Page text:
Our recommendation: Great gun. Built on Taurus’s smallest frame, the 445’s all-steel construction lends welcome heft to create a sensible package of dynamite.
In our opinion the all-steel version of the Taurus 445 series makes the most sense. Yes, it’s heavier than the alloy and titanium guns, but its compact design balances the gun well, making for a neat center of gravity that should sit well at the belt line. There’s enough grip and enough backstrap for most sizes of hands. The barrel on this model is not compensated, but the efficient grip and well distributed weight do a nice job of killing recoil. Add to this a front sight that is tall with serrations that diffuse enough light for accurate use despite being satin stainless, and you’ve got a revolver that is fun to shoot fast. The extractor is shrouded and all edges are nicely beveled. While a bobbed hammer would be better, the supplied tang does not protrude beyond the contour of the backstrap and sighting notch.
Taurus’s patented locking system is included, activated by one of two supplied keys. The finish on the gun is polished and durable. One argument against this type of finish is its flashiness, based on the assumption that a sudden reflection will make the presence of a gun known prematurely. The other side of the argument is this finish will hold up better when exposed to body acids and sweat, an adversary more prevalent than the criminal element. Our only complaint was one common to the older Taurus guns. That is, when the gun heats up, the trigger suddenly becomes hard to pull. One answer is to enlarge the cylinder gap so that expansion from heat avoids dragging the cylinder face on the forcing cone. We measured the cylinder gap on this sample to be an outrageously tight 0.0015 inch. Somebody in Brazil must have thought this revolver was built for Bianchi Cup competition. The other answer, one Taurus has found with its alloy guns, is to use a different quality material that resists expansion at higher temperatures. Yet another answer might be to make the cylinder and the frame of less-alike steels, assuming this malady is a case of galling. Otherwise, the steel 445 is a happy, willing shooter that we felt displayed the best combination of power and size of all the .44s in this test.
Taurus 445 Ultra-Lite
Our recommendation: Worth buying if the sights will shoot to point of aim. The Ultra-Lite series is a good balance of weight and controllability in a slightly bigger package than the company’s Model 85s.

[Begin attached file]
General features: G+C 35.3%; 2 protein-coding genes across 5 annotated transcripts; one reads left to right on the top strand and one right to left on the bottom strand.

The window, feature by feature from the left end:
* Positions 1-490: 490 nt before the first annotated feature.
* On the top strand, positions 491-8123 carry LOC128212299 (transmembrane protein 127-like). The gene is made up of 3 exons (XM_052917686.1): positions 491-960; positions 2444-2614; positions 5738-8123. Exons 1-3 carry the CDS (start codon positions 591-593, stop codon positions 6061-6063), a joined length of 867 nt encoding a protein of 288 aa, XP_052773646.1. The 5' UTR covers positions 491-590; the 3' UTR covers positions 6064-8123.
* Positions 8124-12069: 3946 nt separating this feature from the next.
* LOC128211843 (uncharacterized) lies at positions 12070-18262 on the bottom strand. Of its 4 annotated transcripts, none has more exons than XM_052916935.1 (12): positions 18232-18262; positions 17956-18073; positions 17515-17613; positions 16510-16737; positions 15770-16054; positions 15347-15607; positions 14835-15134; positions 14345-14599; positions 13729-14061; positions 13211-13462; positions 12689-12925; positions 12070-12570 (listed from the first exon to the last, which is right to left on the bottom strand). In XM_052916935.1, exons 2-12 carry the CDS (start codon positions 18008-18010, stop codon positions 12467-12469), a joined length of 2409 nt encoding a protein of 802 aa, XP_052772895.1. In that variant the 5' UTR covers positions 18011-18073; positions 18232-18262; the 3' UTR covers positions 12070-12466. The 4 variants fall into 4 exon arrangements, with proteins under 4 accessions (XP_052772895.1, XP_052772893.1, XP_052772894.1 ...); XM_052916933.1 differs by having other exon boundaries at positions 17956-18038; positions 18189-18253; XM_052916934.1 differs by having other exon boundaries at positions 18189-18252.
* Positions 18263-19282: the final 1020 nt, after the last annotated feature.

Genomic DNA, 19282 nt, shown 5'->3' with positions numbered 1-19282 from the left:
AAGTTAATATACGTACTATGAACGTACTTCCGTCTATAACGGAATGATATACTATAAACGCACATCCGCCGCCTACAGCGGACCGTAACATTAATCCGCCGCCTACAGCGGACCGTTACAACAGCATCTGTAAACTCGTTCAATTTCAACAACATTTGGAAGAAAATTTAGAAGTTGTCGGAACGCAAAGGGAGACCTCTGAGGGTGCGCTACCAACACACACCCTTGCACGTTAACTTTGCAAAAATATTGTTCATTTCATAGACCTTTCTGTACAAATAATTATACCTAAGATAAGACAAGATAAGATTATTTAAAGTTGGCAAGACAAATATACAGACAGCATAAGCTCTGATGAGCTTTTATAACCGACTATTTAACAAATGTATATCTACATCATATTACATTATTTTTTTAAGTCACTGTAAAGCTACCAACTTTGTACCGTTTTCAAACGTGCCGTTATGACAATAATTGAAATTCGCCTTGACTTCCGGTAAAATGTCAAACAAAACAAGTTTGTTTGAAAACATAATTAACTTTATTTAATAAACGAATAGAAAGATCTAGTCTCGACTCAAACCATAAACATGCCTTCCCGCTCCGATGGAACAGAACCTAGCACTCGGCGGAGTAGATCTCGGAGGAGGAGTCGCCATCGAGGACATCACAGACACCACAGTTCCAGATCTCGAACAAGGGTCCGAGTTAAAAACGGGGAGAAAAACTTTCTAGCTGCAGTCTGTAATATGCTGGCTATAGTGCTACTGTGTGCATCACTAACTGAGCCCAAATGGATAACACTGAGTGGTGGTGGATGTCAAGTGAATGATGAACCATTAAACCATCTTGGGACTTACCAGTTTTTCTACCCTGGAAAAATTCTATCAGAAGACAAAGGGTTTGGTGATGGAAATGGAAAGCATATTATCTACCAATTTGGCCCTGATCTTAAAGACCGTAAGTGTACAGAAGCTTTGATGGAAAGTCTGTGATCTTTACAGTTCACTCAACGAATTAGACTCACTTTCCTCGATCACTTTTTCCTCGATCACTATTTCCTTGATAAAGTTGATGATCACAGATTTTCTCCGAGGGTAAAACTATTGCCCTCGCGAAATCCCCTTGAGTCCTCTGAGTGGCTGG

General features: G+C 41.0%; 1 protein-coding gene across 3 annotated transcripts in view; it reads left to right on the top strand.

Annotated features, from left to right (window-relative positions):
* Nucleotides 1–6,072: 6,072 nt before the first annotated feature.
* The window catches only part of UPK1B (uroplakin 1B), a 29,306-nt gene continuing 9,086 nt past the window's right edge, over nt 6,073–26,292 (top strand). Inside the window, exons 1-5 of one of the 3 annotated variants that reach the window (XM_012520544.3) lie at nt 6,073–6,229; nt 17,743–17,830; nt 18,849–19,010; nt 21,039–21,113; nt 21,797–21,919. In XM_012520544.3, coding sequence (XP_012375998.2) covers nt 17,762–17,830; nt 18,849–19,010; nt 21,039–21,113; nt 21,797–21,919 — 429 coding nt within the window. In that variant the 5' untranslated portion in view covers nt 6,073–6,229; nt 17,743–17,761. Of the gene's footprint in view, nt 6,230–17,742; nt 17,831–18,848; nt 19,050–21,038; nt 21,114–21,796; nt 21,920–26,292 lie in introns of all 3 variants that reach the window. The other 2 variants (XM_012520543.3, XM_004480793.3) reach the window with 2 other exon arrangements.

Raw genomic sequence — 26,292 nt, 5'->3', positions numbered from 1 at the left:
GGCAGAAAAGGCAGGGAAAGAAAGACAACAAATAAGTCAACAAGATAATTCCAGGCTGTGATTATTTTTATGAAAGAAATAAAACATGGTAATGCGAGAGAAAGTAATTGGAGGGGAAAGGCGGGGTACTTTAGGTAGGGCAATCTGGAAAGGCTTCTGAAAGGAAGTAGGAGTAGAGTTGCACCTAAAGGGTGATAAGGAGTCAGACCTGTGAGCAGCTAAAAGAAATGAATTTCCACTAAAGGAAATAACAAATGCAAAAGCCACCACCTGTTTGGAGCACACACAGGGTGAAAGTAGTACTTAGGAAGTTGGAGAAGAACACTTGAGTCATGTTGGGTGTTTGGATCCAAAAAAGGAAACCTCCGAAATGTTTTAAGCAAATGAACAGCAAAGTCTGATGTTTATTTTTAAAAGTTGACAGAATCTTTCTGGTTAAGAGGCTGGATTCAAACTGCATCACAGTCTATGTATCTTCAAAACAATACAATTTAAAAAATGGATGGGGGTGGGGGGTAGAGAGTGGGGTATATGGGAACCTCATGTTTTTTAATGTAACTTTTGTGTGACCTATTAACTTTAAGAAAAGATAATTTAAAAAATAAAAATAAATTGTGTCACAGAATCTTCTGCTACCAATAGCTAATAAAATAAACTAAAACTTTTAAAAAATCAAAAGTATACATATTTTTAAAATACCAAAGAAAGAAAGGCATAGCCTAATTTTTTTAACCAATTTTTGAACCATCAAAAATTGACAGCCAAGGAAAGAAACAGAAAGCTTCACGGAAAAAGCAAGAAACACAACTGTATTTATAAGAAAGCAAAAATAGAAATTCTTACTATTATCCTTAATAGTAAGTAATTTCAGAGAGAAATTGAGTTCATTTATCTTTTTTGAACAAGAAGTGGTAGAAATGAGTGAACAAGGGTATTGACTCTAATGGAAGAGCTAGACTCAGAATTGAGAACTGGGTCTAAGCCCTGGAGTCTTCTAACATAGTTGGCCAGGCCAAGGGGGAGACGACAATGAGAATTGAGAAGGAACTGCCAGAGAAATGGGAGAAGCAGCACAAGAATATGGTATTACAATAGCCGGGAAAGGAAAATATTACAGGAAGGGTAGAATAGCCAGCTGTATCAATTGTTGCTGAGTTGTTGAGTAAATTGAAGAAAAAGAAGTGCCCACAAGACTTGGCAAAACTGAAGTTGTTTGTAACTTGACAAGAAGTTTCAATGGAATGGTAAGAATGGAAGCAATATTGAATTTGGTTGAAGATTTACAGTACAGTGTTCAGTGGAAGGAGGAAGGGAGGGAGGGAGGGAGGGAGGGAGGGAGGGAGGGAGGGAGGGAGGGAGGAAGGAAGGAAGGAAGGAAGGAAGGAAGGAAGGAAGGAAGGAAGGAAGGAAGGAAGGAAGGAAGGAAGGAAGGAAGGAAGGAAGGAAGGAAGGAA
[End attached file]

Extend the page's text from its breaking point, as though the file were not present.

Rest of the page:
Snubbies used to be simple. If a bobbed or concealed hammer was not available, you simply lopped off the offending tang and voilá, a custom concealment gun. Here is a list of features crammed into the 445UL: Brushed alloy frame, satin finished barrel shroud and cylinder, shrouded ejector, six-port compensator, black anodized serrated front sight, crane ball-detent lock-up, the Taurus security system, and ribbed neoprene grips. What does all this add up to? Sub 3-inch groups (on average) from a sandbag rest at 15 yards for all ammunition tested. What’s the catch? A poor point of aim. The results on target suffered from being low left for the most part.
While the groups were consistent, the elevation changed little from the lightest bullets at 180 grains to the heaviest at 246 grains. Switching hands to address the windage problem helped little, leaving us with the conclusion that the answer lay with misalignment of the barrel or improper orientation of the front to rear sight. The 445UL uses a combination of a solid, not pinned, front sight and a notch in the top strap for the rear sight. Sometimes windage can be adjusted by opening this notch, and elevation may be addressed by filing down the front blade. Building up the rear sight a la Novak might be the best place to start because the front blade is not removable, and it is mounted between the ports with little room to spare.
All the guns in this report could use some action work. So, the potential is there for a reasonably accurate, reliable carry gun. Its main advantage over the stainless 445 is the lack of galling or cylinder drag, and it is a better fit for larger hands. The jury is still out on the squishy grips. The compensation system works well enough that we’d prefer the more stable grip that harder rubber would offer. The 445UL is lighter than a straight stainless gun, but you won’t need the Ace bandage or PAST glove for rapid-fire training sessions. We’d sure like to know if our hunch about modifying the sights would cure the point of aim problem.
Taurus Total Titanium Model 445TBC
Our recommendation: The light 445TBC’s felt recoil was less because of porting and a high hand position. Worth a look.
Like the 445UL this Taurus also displayed problems with point of aim. But we found that unlike the Ultra-Lite, this model responded positively, perhaps to the difference in its structural mass, to bullet weight. While the lighter 180-grain bullets struck low, the heavier bullets produced the intended elevation at point-of-aim. The 200-grain Winchester Silvertip Hollow Point produced the best accuracy, but the heavier bullets, such as the Winchester 246-grain LRN, produced the best point of aim. Perhaps a heavier jacketed bullet is the answer to both problems.
Unfortunately, our titanium 445 also locked up when heated. But again, the cylinder-to-forcing-cone gap was inordinately small, 0.002 inch in fact. Smith & Wesson’s 296 showed a gap of 0.005 inches.